Tel Bet She'an has been excavated over the past twenty years and is, in our opinion, worth the detour.
The city had good access to water and was near a crossing place on the Jordan River - still used. The uncovered city centre has some fine remains of baths, market, public buildings, temples and roads. Most of it is byzantine; there are remains of christian churches found. The city - dating from the stone age and in the 12th century BC an outpost of Egypt - was destroyed by an earth quake in de 8th century. Perhaps because the river also changed course, the city was not rebuild. Now it is sometimes as if the quake was yesterday.
Main visits: the baths, the round market places (?) with mosaiques, the streets with columns, the theatre and - very good views and an egyptian stele - the mountain.
The excavations & restoration of the Roman city at Bet Shean is one of the best we've seen anywhere. The streets & theater are perfectly retored.
The Greek goddess of fortune Tyche. This mosaic was actually stolen from the sites. It was found in pieces and needed to be assemlbled back.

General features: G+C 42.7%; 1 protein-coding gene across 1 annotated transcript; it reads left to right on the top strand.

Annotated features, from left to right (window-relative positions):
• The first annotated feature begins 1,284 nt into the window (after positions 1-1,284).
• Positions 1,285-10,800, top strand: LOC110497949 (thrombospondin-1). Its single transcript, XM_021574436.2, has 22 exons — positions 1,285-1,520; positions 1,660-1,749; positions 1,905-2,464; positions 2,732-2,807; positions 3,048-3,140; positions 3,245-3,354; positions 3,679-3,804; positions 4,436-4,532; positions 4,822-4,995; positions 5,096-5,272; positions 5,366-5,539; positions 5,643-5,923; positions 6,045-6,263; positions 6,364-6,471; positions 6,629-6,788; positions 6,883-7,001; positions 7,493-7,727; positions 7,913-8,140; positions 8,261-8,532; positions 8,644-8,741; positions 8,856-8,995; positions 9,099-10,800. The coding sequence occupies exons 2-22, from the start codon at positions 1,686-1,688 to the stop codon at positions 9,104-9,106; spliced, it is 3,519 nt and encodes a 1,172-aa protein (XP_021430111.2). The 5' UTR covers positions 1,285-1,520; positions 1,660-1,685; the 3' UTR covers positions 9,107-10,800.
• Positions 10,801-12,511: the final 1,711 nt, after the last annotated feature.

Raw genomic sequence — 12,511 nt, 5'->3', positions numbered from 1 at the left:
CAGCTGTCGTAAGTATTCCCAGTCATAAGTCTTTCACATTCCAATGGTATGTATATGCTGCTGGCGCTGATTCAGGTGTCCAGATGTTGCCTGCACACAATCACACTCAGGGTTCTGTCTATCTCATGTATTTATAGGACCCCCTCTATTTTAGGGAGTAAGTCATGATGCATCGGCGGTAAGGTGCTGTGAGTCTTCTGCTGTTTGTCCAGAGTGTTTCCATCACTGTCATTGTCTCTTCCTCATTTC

Earthquakes destroyed most of Beit Shean, then called Scythopolis in 749CE. These photos graphically show some of the destruction. Floors upheaved, things tumbling this over that, columns toppled and looking like the local bowling alley of the GODS.
Fondest memory: The last photo shows me at Beit Shean with my partner in travel "crime", my wife Zohara. She is often kind enough to suffer through a day scrambling through ancient ruins, even though she does not enjoy it so much, to let me satisfy my hunger for history.
Favorite thing: The Sigma is a semi-circular area with shops or rooms on one side. Many of the rooms are decorated with mosaics and tiles with geometric shapes, animals and even one of Tyche the guardian goddess of this city. What the use of the rooms or shops were is not explained.
The main street where everything came together, the "center" of town, the Broadway of Beit Shean.
Palladius was the name of the governor of the area and the story goes that the archeologists found an inscription telling about construction during his term, so they named the street after him.